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International Journal of Photoenergy
Volume 6 (2004), Issue 2, Pages 43-51
http://dx.doi.org/10.1155/S1110662X04000078

Towards a full understanding of water splitting in photosynthesis

Wolfson Laboratories, Biochemistry Building, Department of Biological Sciences, Imperial College London, South Kensington Campus, London SW7 2AZ, UK

Copyright © 2004 Hindawi Publishing Corporation. This is an open access article distributed under the Creative Commons Attribution License, which permits unrestricted use, distribution, and reproduction in any medium, provided the original work is properly cited.

Abstract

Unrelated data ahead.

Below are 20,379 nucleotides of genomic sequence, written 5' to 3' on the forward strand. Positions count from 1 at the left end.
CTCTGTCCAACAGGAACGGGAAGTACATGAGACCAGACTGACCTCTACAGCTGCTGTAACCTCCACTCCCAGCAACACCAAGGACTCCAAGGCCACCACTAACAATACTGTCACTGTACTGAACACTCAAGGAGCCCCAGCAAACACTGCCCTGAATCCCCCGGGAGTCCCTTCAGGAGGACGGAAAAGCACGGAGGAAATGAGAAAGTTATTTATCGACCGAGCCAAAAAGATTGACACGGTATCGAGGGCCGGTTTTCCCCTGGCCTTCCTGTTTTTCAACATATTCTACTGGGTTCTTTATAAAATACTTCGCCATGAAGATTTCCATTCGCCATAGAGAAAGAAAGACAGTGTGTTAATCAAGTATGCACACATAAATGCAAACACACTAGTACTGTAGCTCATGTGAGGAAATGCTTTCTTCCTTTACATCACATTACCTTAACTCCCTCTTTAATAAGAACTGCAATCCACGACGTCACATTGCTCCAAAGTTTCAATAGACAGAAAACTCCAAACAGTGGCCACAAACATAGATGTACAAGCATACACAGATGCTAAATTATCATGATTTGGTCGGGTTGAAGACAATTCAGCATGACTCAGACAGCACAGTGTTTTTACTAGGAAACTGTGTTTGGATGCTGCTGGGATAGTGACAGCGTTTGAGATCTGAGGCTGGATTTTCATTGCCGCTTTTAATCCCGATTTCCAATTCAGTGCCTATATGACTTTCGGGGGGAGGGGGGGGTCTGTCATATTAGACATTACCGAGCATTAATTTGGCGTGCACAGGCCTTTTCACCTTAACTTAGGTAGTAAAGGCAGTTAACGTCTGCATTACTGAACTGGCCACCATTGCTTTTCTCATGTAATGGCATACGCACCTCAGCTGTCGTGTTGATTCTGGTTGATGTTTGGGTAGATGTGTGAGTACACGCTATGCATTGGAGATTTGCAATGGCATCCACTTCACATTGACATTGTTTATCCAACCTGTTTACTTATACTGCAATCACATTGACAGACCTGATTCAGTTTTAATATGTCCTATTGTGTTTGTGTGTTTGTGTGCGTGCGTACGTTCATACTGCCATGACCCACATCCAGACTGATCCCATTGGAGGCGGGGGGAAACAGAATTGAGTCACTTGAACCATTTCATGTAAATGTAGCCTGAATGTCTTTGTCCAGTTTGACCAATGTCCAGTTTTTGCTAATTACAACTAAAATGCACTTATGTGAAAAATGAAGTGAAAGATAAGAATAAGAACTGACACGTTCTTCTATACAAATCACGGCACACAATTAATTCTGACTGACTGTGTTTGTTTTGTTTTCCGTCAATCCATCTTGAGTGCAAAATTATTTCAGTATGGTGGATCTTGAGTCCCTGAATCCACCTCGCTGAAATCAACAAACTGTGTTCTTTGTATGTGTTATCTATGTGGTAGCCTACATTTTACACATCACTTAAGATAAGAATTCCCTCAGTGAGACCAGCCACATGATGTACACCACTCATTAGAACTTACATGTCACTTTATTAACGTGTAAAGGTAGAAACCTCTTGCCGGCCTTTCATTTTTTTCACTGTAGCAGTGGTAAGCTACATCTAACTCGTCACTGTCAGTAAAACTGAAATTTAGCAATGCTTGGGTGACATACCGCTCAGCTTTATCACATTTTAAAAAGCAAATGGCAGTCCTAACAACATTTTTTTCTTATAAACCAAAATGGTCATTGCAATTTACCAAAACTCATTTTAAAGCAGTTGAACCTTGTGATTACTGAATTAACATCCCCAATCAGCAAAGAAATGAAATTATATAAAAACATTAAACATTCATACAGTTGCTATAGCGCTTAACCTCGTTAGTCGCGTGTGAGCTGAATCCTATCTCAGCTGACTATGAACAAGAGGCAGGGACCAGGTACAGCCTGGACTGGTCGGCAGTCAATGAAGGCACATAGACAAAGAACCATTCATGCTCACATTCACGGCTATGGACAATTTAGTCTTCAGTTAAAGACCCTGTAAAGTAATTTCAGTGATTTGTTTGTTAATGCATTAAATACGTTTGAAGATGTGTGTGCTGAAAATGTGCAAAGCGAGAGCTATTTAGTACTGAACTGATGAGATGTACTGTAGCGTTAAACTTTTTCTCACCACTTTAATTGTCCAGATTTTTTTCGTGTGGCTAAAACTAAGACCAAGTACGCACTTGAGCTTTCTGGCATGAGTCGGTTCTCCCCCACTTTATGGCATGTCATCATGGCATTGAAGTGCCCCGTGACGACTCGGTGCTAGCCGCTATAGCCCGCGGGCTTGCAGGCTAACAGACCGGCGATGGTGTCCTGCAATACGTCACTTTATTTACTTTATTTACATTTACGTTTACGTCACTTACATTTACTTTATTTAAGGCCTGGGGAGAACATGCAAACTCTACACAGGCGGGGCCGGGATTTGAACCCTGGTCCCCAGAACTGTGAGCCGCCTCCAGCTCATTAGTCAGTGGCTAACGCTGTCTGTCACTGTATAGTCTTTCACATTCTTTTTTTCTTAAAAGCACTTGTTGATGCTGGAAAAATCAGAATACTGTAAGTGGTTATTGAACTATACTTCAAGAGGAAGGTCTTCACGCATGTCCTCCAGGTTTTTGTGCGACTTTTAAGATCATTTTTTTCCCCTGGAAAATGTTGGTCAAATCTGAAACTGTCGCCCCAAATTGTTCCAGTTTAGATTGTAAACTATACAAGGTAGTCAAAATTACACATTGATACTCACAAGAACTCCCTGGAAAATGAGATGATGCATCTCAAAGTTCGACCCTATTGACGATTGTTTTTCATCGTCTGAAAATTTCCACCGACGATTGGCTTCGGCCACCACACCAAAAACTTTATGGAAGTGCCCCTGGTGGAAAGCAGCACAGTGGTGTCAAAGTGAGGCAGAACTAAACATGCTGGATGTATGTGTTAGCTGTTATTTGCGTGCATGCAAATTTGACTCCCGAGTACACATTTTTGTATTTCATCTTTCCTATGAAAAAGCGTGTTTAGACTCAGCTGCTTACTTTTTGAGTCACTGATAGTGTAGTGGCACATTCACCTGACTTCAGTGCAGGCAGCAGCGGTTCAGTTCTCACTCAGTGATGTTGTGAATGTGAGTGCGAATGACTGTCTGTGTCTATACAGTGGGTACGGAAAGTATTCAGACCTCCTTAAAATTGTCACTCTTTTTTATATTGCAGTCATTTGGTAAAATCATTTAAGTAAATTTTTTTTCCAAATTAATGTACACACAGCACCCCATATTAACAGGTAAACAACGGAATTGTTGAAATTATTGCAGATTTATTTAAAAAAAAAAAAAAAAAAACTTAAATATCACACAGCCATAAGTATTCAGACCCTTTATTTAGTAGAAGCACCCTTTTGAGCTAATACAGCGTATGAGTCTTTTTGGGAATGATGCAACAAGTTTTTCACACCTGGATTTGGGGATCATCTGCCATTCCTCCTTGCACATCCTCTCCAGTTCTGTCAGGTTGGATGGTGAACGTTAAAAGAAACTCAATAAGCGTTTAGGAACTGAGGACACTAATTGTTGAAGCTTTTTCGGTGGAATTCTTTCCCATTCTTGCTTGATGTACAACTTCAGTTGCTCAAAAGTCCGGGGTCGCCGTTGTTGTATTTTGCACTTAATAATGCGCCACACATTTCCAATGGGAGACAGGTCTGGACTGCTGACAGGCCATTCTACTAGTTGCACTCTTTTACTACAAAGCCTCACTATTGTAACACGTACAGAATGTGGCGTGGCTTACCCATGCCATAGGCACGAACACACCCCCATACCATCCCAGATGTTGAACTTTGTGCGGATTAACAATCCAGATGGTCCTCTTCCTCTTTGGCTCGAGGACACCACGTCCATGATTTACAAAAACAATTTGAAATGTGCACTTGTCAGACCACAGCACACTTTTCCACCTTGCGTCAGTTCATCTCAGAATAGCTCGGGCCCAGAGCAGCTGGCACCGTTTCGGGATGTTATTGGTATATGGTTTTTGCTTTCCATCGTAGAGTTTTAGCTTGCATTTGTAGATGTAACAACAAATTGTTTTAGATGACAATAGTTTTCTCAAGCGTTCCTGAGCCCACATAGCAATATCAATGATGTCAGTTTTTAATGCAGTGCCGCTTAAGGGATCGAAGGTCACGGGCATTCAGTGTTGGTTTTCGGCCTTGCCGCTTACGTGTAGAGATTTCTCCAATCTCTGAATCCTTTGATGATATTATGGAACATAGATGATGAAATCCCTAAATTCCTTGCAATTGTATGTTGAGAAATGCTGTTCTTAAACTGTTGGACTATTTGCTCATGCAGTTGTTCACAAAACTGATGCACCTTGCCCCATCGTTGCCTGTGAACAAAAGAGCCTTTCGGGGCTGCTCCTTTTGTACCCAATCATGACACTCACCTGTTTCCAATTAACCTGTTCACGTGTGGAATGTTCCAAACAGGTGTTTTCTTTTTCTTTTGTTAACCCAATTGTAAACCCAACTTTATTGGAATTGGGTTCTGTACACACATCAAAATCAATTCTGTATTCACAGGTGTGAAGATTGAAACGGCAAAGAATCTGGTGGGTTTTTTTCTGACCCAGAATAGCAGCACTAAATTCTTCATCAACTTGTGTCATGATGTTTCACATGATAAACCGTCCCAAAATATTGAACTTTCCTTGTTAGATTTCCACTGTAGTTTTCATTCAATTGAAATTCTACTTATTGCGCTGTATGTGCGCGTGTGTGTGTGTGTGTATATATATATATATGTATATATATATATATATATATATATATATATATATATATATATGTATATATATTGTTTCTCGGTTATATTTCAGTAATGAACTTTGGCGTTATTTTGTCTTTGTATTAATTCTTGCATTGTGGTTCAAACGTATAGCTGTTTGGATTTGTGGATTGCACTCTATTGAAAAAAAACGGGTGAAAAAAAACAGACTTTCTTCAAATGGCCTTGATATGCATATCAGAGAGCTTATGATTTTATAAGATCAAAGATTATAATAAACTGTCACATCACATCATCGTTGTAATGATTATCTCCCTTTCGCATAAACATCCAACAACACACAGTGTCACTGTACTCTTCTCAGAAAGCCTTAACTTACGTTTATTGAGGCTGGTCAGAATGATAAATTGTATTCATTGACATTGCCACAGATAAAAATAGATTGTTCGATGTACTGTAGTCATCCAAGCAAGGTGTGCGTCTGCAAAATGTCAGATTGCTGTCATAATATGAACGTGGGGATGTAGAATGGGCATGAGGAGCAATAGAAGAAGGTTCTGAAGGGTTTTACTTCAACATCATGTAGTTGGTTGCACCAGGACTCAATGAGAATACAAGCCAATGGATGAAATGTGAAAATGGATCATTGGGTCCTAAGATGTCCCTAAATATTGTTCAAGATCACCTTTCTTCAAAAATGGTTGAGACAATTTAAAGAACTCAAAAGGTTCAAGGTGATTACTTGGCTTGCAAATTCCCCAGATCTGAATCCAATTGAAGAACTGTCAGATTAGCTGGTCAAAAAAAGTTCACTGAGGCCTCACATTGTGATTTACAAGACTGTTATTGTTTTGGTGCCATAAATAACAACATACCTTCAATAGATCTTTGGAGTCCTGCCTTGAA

The capture and conversion of solar radiation by photosynthetic organisms directly or indirectly provides energy for almost all life on our planet. About 2.5 billion years ago a remarkable biological “machine” evolved known as photosystem two (PSII). This machine can use the energy of visible light (actually red quanta of 1.8 eV) to split water into dioxygen and “hydrogen”. The latter is made available as reducing equivalents, ultimately destined to convert carbon dioxide to organic molecules. In PSII, the “hydrogen” reduces plastoquinone (PQ) to plastoquinol (PQH2). The water splitting process takes place at a catalytic centre composed of 4 Mn atoms and the reactions involved are chemically and thermodynamically challenging. The process is driven by a photooxidised chlorophyll molecule (P680+) and involves electron/proton transfer reactions aided by a redox active tyrosine residue situated between the 4 Mn cluster and P680. The P680+ species is generated by light induced rapid electron transfer (a few picoseconds) to a primary acceptor, pheophytin a, before being transferred to PQ acceptors. Electron and x-ray crystallographic studies are now starting to reveal the structural basis for these reactions including the light harvesting processes. The 4 Mn atom-cluster has been visualised as have the chlorophylls that constitute P680. The scene is now set to fully elucidate the reactions of PSII and possibly mimic them in an artificial photochemical system that could split water and produce hydrogen.